Visit to Bear tracks lifts Clouston's spirits

DON BRENNAN, QMI Agency

, Last Updated: 12:13 AM ET

EDMONTON - Rick Wamsley had to do a double-take. 

First, the Senators goalie coach looked at Cory Clouston, then at the drawing of GUBA (the Great University Bear of Alberta) on the dressing room wall. 

Wamsley wondered aloud about the resemblance, and whether the mascot was purposely designed in the image of a forward who scored 33 goals and 66 assists in 115 games for the Golden Bears, circa 1989-93.

Turns out the answer is no, and that Clare Drake Arena isn’t really the House That Cory Clouston built.

No matter. That the Senators held practice there Friday did give Clouston a smile — which he hasn’t had much opportunity to do recently — and a chance to reminisce. And a break from only answering questions about why his current club is so bad.

“We had good teams,” Clouston said of his playing days in the CWUAA (Canada West Universities Athletic Association), the highest level he played. “And a really good bunch of guys. I keep in touch with a bunch of them still. This is where I started, in my mind, my foundation in coaching.

“Coach Bill Moores was really influential. We didn’t always see eye to eye, actually. We butted heads quite frequently. He taught me a lot about the things that are important in hockey. Not always about talent, it’s the work ethic, the commitment.

“He was just a good man. A hard-working individual. Commanded and demanded respect. We gave him respect because of how intelligent he was and how he handled himself around the rink.”

Teaching is what Clouston sees as a large part of his role, especially with the Senators out of playoff contention.

“I’ve got to make sure that our guys keep developing,” he said. “Give them as much experience as they can. We still try to win some hockey games. Our last two practices, the intensity was as good as it has been all season. I thought (Friday) was another great practice.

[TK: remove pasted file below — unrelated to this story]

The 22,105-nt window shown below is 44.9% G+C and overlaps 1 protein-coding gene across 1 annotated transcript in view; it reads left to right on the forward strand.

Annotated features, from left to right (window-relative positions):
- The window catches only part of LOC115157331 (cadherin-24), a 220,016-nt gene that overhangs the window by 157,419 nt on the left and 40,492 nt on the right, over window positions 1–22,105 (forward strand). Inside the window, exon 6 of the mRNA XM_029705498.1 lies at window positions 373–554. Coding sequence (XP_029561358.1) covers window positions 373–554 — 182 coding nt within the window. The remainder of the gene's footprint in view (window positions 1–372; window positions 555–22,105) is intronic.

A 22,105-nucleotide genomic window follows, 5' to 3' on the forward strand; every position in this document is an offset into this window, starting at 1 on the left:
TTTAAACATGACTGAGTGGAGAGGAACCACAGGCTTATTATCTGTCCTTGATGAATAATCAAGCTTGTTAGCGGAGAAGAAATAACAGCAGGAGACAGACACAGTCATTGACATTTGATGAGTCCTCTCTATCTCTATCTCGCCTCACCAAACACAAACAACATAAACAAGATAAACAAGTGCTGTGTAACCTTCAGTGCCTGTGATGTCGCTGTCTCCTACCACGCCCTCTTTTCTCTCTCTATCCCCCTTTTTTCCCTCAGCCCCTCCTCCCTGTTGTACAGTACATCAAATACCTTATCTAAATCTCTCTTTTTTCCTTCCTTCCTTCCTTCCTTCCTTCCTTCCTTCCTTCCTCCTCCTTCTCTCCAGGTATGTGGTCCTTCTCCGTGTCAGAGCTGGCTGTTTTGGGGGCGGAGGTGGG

“Right now, the young guys are key part of our focus. Saying that, we still have to focus on everybody else.”

Clouston’s Bears won many games — and most they played at Clare Drake Arena.

“We won a Canada West championship here against Regina,” he said, warming to and welcoming the subject. “Back then, I think it’s still the same, we only played best-of-threes and we didn’t travel. So all three games were here and we had to do it in Game 3. Packed house, lots of fun.

“We played good games against Calgary. They were our rival. They use to have a cheer-for-beer promotion. The loudest section would get a keg of beer, then the football team would show up with a lot of fluids in them. Have some fun, sit behind the bench.”

Clouston’s best day came on the a big stage.

“We went to the nationals a couple of times, my best game was at the nationals,” he said. “The year we won the nationals, against Trois-Rivieres (in 1992), I somehow found a way to score a hat trick. 

“We just a really good group of guys,” Clouston added. “The players we had played the game because they loved the game. You are not making money here, obviously. You do get scholarships, you do get financial support.

“We did have a couple of guys who ended up making the NHL — Cory Cross and Ian Herbers were on defence that year — most of the guys understand that their NHL dreams aren’t still alive. (Those times) taught you work ethic, commitment, time management.

“The group of guys you are around every day have the same goals, morale and ethics you have.”


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